England 68

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BIOGRAPHICAL INFORMATION

AGE: 37

DATE OF BIRTH (DD/MM/YYYY): 1970

PLACE OF BIRTH: London

GENDER: male

ETHNICITY: black

OCCUPATION: actor, writer

EDUCATION: master of art degree

AREA(S) OF RESIDENCE OUTSIDE REPRESENTATIVE REGION FOR LONGER THAN SIX MONTHS:

Subject was in Chicago, Illinois, in the United States, at the time of this recording.

OTHER INFLUENCES ON SPEECH:

Subject’s parents are from Grenada.

The text used in our recordings of scripted speech can be found by clicking here.

RECORDED BY: Tanera Marshall

DATE OF RECORDING (DD/MM/YYYY): 16/09/2007

PHONETIC TRANSCRIPTION OF SCRIPTED SPEECH: N/A

TRANSCRIBED BY: N/A

DATE OF TRANSCRIPTION (DD/MM/YYYY): N/A

ORTHOGRAPHIC TRANSCRIPTION OF UNSCRIPTED SPEECH:

I learnt to speak RP simply because I was — or at least my version of RP — because I was fed up with people having to put “man” at the end of a sentence to make me understand, as it were, you know.  People would say, “Hello, man” and you know I would get really pissed off and I would be, like, I really don’t want people to do that, so that means I need to be able to sound like they do. And I say “they” as in the white middle classes, as opposed to the white working classes.  My accent in the second one is closer to a kind of working-class black accent— a working-class London black accent — which is heavily influenced by the kind of South London (as opposed to Cockney) versions of English and also from our Caribbean … you know like you’d say /d/ as opposed to /th/ and you’d say “de” as opposed to “the” etc., etc.  And so my second accent was much … was influenced very much in the way I spoke when I was a child, was influenced very much by the environment of my class as well as the environment of my Eastern Caribbean culture.  But actually, in real terms, what I gave you was my straight London accent, and then the one before that was my straight RP. But if I was to do a West Indian, even that would be different. Well, you know … my mudda and my fadda come from Granada and, you know, that’s how we talk when we are home.  We say “Eh, eh boy, wha’ goin on?” So that would be … there’s a completely different melody and comes out of a different place in my voice.  My father sounds exactly the same as he has sounded since I was a child, and my mother probably confirms that he sounds exactly the same as he did when he first came to the country, I think.  My mother — her accent slightly softened, but my mother was kind of middle-class Grenadian, so her accent was slightly different to my father’s, slightly more refined and slightly lighter, so it was easier for her accent to lose itself more.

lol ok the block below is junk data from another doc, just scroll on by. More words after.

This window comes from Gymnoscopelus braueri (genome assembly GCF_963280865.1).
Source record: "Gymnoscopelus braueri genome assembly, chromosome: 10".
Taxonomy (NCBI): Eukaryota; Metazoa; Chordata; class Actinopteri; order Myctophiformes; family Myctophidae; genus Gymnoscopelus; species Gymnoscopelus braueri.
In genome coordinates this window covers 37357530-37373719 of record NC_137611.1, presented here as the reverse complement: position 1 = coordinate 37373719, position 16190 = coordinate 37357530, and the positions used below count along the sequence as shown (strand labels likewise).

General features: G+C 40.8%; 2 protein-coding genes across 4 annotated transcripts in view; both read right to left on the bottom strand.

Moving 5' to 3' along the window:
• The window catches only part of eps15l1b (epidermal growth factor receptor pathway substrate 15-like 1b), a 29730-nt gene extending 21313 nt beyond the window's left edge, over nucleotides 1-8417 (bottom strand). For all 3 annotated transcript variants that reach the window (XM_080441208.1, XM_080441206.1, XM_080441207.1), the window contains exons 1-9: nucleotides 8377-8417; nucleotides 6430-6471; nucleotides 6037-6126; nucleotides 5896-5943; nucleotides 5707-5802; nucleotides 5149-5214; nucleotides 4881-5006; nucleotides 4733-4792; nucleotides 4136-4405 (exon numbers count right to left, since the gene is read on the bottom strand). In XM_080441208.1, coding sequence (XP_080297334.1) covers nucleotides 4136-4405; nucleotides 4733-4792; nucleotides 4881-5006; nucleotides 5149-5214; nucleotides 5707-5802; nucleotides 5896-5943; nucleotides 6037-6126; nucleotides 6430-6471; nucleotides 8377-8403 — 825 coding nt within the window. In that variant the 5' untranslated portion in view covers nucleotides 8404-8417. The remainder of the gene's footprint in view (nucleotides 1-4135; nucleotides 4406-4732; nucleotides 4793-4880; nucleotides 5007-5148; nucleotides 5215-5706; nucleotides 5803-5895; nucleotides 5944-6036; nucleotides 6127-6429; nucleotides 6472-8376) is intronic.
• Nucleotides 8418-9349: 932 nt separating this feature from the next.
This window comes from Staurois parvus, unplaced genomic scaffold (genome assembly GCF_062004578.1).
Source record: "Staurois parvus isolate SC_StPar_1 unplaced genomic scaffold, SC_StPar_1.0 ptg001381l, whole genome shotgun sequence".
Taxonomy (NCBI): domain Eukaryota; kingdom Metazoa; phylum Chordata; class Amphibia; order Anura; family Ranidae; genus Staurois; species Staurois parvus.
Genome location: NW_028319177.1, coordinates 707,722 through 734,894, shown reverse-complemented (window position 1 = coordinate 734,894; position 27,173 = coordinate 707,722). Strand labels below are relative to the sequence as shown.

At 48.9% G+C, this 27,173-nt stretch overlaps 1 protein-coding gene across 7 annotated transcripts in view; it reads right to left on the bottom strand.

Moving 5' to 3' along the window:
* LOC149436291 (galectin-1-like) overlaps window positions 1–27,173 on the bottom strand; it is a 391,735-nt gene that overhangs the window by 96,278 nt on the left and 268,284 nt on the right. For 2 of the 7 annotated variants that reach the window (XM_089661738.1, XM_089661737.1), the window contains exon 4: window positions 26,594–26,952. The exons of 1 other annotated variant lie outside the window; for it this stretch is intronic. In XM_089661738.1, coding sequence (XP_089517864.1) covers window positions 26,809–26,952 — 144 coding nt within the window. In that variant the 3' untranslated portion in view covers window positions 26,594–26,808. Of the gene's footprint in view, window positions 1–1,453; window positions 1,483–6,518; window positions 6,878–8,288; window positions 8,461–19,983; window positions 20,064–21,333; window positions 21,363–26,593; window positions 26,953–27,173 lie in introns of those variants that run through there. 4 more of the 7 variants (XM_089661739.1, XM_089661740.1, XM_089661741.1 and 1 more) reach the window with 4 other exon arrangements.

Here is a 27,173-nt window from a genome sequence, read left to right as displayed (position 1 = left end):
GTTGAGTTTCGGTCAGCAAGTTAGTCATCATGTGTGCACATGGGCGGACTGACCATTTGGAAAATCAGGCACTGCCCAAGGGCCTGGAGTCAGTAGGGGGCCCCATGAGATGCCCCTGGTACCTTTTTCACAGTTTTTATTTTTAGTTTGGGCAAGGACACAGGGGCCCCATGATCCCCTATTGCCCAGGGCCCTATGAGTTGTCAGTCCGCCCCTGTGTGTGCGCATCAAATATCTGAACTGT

TRANSCRIBED BY: Tanera Marshall

DATE OF TRANSCRIPTION (DD/MM/YYYY): 01/10/2007

PHONETIC TRANSCRIPTION OF UNSCRIPTED SPEECH: N/A

TRANSCRIBED BY: N/A

DATE OF TRANSCRIPTION (DD/MM/YYYY): N/A

SCHOLARLY COMMENTARY:

Subject shows a typical modernized RP, with casual flow and music, r-dropping, and elongated vowels. His London sample exhibits typical Estuary characteristics: glottalized vowel beginnings (in the air); glottalized /t/ (white, light, beautiful); voiceless /th/ becoming /f/ (path); /g/ dropped (boilin’); velarized /l/ (gold, miracle); Americanized /ai/ diphthong (white, find it); and voiced /th/ becoming /d/ (the, there). He’s not very nasal, compared to other Londoners.

COMMENTARY BY: Tanera Marshall

DATE OF COMMENTARY (DD/MM/YYYY): 16/09/2007

The archive provides:

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  • Text of the speakers’ biographical details.
  • Scholarly commentary and analysis in some cases.
  • In most cases, an orthographic transcription of the speakers’ unscripted speech.  In a small number of cases, you will also find a narrow phonetic transcription of the sample (see Phonetic Transcriptions for a complete list).  The recordings average four minutes in length and feature both the reading of one of two standard passages, and some unscripted speech. The two passages are Comma Gets a Cure (currently our standard passage) and The Rainbow Passage (used in our earliest recordings).

 

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